Alexandra: How have “16 and Pregnant” and “Teen Mom” affected your life? Do you feel like it’s been a good opportunity?

I definitely think it’s been a good opportunity. Whenever I was thinking about doing “16 and Pregnant”, I honestly just wanted to get my message across about how hard it is to be a teen mom and how you can protect yourself from becoming a parent when you’re a teenager. And I also wanted people to see that there are girls out there that take the responsibility on, and we don’t put our kids on our parents, and we do go to college, and we do finish high school, and we do take care of our babies. And I wanted girls to see that there are options and that it is possible because I saw so many girls in high school that dropped out when they had their baby and stuff, and I wanted them to know that there are options out there. There are tons of options for daycare and, you know, at my college there are tons of things for teen moms, or just moms period, to help you out, and I want people that do get pregnant to see that there are options out there for you to finish school and go to college and get a job and stuff.

Alexandra: I think it was awesome how you finished high school early instead of dropping out. You did the opposite of what a lot of teen moms do.

Yeah, I mean that was really awesome because if I hadn’t graduated early, it would’ve been really hard for me to figure out how I was gonna graduate, so I had to take some of my senior courses over the summer while I was pregnant, and then I finished my senior year when I got to deliver, so that was hard too, but it was much better than graduating on time. Graduating early was my only option to graduate, so I did it that way.

What would you tell other teen girls about how to handle their relationship with the baby’s father, from your experience with Ryan?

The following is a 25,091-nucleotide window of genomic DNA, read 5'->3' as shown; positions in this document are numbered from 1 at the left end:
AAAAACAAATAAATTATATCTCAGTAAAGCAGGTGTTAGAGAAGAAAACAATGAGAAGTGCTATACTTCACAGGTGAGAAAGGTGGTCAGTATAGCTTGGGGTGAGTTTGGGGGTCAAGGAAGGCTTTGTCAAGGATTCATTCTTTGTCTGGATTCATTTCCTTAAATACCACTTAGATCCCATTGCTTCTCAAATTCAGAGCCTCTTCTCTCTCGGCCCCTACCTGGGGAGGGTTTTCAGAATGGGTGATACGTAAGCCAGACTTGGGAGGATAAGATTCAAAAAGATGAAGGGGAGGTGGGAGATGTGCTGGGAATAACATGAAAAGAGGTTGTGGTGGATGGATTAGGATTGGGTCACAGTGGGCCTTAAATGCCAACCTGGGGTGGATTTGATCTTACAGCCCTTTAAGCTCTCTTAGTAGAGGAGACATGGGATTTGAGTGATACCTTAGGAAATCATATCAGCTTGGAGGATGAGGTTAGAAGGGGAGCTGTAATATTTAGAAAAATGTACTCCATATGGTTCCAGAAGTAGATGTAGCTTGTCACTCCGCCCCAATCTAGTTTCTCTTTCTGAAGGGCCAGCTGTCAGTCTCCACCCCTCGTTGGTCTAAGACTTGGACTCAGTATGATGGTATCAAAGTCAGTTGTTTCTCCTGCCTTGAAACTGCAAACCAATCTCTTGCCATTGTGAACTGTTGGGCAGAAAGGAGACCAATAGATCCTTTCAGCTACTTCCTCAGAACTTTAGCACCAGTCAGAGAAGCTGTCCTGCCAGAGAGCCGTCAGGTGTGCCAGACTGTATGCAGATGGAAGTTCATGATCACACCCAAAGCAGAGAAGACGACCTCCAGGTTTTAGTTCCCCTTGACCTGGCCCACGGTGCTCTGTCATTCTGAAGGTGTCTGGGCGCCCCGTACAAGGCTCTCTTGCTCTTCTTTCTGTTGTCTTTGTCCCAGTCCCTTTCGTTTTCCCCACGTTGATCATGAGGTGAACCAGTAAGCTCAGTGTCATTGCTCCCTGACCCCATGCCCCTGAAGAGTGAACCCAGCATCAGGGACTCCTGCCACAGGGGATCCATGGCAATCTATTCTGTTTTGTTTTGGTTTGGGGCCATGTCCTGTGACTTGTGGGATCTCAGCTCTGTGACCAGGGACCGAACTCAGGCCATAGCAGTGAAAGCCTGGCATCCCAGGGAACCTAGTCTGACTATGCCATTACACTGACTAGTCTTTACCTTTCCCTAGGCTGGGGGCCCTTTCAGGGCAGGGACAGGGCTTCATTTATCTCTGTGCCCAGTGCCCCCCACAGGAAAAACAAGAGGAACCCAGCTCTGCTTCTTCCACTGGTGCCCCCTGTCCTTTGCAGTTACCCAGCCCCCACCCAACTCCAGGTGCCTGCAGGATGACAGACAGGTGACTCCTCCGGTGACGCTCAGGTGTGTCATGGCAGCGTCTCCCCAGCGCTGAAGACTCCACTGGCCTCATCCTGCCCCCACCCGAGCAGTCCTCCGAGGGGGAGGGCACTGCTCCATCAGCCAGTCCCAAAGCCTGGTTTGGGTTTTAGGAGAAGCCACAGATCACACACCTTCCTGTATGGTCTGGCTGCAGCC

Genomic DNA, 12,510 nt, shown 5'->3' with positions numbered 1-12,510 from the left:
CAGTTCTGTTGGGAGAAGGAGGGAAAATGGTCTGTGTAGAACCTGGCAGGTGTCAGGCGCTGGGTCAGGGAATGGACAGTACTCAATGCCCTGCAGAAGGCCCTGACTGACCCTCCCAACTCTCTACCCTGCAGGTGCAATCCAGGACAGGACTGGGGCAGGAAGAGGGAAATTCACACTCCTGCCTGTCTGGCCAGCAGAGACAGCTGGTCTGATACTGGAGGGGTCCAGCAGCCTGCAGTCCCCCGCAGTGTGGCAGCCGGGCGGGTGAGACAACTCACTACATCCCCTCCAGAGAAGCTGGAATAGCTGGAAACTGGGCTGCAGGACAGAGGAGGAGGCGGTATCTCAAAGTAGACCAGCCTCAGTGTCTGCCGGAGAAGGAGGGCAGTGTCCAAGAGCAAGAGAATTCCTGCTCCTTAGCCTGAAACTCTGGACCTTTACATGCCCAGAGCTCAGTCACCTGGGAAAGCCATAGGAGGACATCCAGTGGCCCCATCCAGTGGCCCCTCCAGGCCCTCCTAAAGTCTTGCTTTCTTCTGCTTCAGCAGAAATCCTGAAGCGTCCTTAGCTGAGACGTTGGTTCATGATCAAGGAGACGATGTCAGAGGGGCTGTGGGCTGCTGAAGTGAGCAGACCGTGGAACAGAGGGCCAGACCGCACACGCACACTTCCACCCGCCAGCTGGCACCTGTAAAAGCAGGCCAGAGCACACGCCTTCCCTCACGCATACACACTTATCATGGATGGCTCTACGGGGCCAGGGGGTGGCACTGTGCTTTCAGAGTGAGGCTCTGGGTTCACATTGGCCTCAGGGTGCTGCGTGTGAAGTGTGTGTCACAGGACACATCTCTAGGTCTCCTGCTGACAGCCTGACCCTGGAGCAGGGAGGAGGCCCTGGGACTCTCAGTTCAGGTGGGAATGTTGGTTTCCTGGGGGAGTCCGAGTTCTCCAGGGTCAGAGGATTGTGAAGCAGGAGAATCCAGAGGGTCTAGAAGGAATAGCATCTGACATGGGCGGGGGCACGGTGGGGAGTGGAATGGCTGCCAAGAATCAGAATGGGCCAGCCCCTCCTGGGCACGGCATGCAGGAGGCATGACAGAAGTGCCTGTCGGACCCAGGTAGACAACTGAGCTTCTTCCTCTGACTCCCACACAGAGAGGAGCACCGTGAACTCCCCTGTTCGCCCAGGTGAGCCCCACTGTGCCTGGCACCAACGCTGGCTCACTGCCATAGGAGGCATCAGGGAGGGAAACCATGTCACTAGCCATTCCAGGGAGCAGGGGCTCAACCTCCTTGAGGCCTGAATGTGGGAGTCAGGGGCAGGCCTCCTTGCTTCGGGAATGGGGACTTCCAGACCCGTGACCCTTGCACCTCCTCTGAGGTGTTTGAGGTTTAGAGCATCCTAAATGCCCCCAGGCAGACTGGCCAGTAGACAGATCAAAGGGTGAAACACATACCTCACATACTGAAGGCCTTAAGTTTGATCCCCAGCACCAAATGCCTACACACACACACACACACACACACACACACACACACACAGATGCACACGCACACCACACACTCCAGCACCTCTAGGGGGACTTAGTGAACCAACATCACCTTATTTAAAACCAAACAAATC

Maci: You know, every relationship is different, so it’s hard to give people advice if you don’t know the relationship, but the only thing I can say is that you have to be patient and you just have to be happy. The baby needs to be around a healthy environment and if it’s not healthy and you’re not happy, then your baby’s not gonna be happy. You have to do whatever you can do for yourself to be happy so that you can be a good mom, and if your relationship gets in the way of that then I think they need to move on, but if they can work it out, then they need to try their hardest to work it out also.

Alexandra: My last question — how’s Bentley doing?

We’re doing great.

Alexandra: Well, he’s a lucky baby.

With that, I’d exhausted my supply of questions; Maci wished me happy holidays and went off to continue being the supermom she is.

Being Treated Badly, Teen Mom? Oh well.

21 Feb

In a recent article for The Dallas Morning News, writer Jacquielynn Floyd covers a decision by the Forth Worth school board to bench a pregnant high school volleyball player. While there are a lot of issues at play here — legal liability, medical concern, and on and on — Ms. Floyd wasn’t really concerned with those. Instead, she just wants to tell the volleyball player to shut up and sit down:

This unmarried high school girl is about to become the parent of an utterly dependent human baby, a responsibility that challenges women twice her age – and we’re all fighting about how much playing time she got on the volleyball court?”

Yes, Jacquielynn. Teen mothers, and people with major issues of every stripe, are still allowed and encouraged to assert their rights.

Ms. Floyd then goes on to explain to us all — because we’ve never heard any of this before — that teen mothers have a hard road ahead of them. We shouldn’t be celebrating them — though I’m still not sure how wanting a teen mother to be allowed to participate in an extracurricular constitutes a celebration of teen motherhood.

“Thank God, I’m not alone out here on this raft of consternation.

In an October editorial titled “Let’s Stop the New Teenage Mom Craze,” Glamour magazine said it’s time to stop celebrating teen mommies like Bristol Palin and Jamie Lynn Spears, to quit acting like a live baby is a cute, trendy accessory.”

Why does Ms. Floyd think her views are unusual? She is preaching to the choir — the only choir. Saying you don’t want to support teen moms or hear their voices is the status quo, and nobody should pretend otherwise.